Sundance Selects has acquired U.S. rights to Francois Ozon's Cannes Film Festival competition title 'Young & Beautiful."
Guillaume Canet's Cannes thriller (and English language debut following "Tell No One" and "Little White Lies") "Blood Thriller" has landed with Lionsgate. The studio will release it through its sister company Roadside Attractions.
Strand Releasing has acquired all North American rights to Alain Guiraudie’s "Stranger By the Lake," which premiered at the Cannes Film Festival in Un Certain Regard.
"Cannes Contender 'A Touch of Sin' Heads To Kino Lorber
Kino Lorber has acquired all US rights to Jia Zhangke's "A Touch of Sin," currently in competition at the Cannes Film Festival.
After their stellar showcase of pre-trailer footage at Cannes last year, The Weinstein Company left many unimpressed with its plethora of trailers already available to watch online. Their most high-profile exclusive, five minutes of footage from the upcoming Grace Kelly biopic "Grace of Monaco," did little to build excitement or anticipation.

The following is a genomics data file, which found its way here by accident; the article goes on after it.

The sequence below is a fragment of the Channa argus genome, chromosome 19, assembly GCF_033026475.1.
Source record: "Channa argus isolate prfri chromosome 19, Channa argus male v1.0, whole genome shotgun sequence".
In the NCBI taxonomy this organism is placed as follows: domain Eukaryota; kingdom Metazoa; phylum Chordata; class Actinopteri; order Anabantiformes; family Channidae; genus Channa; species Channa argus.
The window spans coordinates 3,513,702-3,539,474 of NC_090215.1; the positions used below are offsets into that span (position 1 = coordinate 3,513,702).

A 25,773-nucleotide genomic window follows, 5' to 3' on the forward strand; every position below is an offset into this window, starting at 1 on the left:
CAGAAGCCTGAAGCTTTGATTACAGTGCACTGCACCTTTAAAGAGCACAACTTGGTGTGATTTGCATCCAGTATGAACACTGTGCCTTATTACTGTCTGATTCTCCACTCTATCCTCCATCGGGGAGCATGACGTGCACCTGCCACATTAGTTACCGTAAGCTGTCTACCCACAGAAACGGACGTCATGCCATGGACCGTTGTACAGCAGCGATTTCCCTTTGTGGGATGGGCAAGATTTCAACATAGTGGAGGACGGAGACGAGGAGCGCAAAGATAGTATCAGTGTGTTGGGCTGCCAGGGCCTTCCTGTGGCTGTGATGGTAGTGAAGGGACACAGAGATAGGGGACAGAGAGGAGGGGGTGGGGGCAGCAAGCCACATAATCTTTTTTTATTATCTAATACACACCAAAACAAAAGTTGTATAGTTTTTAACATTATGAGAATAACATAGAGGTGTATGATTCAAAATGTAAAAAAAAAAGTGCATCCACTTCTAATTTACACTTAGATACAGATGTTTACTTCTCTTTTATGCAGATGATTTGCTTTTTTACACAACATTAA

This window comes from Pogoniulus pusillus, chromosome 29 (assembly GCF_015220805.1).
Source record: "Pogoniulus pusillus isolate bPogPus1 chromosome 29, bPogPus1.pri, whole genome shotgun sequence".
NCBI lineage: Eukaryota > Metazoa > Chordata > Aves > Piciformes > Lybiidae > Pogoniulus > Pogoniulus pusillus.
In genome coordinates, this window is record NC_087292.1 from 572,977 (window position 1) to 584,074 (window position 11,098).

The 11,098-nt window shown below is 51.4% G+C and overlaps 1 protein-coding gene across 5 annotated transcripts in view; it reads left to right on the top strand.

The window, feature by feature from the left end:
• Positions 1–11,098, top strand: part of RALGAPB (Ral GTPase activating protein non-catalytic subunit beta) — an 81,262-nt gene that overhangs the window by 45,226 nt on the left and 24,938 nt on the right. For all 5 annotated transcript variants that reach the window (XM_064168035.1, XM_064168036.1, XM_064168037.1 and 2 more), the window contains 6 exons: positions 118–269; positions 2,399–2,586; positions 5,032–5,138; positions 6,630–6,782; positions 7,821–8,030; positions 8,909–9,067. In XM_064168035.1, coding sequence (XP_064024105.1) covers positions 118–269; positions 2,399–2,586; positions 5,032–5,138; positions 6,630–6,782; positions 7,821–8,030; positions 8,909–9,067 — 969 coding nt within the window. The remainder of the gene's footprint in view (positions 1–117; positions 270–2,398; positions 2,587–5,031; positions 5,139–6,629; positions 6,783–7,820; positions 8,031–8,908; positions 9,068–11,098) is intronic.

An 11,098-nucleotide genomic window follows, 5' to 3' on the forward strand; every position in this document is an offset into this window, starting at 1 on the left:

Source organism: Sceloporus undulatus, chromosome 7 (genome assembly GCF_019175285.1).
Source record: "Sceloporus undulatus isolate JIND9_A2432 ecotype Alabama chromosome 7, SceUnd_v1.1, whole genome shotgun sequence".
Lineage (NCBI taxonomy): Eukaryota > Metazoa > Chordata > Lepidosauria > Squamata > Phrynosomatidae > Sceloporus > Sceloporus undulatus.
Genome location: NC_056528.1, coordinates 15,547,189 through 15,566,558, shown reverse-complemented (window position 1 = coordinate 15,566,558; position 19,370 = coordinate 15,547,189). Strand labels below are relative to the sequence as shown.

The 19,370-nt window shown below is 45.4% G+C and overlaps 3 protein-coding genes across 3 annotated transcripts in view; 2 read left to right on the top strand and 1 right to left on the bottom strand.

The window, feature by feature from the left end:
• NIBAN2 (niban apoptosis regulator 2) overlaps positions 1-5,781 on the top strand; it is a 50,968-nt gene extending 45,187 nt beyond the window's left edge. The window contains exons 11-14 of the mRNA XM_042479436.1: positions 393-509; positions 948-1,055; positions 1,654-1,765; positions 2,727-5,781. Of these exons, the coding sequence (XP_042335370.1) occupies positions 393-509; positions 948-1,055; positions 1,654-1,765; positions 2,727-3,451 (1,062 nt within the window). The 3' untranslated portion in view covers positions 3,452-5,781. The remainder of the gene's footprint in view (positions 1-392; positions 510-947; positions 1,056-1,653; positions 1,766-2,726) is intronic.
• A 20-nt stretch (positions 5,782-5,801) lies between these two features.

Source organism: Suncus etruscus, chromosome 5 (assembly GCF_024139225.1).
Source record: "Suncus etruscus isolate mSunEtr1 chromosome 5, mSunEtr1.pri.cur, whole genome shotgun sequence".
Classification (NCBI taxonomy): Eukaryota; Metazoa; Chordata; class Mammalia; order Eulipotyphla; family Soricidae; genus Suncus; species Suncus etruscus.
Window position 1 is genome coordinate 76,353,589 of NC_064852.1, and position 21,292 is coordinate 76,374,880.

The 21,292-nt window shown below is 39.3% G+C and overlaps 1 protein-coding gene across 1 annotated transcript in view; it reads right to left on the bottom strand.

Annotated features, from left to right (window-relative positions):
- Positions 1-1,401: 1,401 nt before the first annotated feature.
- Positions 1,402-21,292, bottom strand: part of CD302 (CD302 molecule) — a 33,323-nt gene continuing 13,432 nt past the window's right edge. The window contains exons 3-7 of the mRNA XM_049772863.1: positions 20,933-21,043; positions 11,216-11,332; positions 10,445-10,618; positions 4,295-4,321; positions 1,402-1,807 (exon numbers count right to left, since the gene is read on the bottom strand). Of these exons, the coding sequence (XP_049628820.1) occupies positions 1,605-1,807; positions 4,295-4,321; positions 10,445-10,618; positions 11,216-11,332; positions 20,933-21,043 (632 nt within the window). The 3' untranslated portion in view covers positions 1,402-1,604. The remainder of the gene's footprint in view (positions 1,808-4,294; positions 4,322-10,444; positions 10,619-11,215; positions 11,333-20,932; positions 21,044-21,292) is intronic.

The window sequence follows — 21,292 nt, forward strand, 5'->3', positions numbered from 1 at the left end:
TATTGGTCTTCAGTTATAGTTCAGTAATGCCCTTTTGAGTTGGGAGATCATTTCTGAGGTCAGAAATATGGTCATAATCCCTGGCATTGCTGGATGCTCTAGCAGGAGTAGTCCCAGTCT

The pocketbooks are coming out in a big way for Fortnight entry "Blue Ruin," with RADiUS-TWC announcing that it has acquired the rights to the thriller and will prepare it for a theatrical release in the Fall.
Go to page 3 for REVIEWS.
The romance that claimed the Palme d'Or is also a hit with critics.
"I know that it would be nice to have some drama," Steven Spielberg said at the press conference with his fellow jurors at the Cannes Film Festival on Sunday. However, according to the jury's esteemed president, nobody "bumped heads about the films were privileged to see here."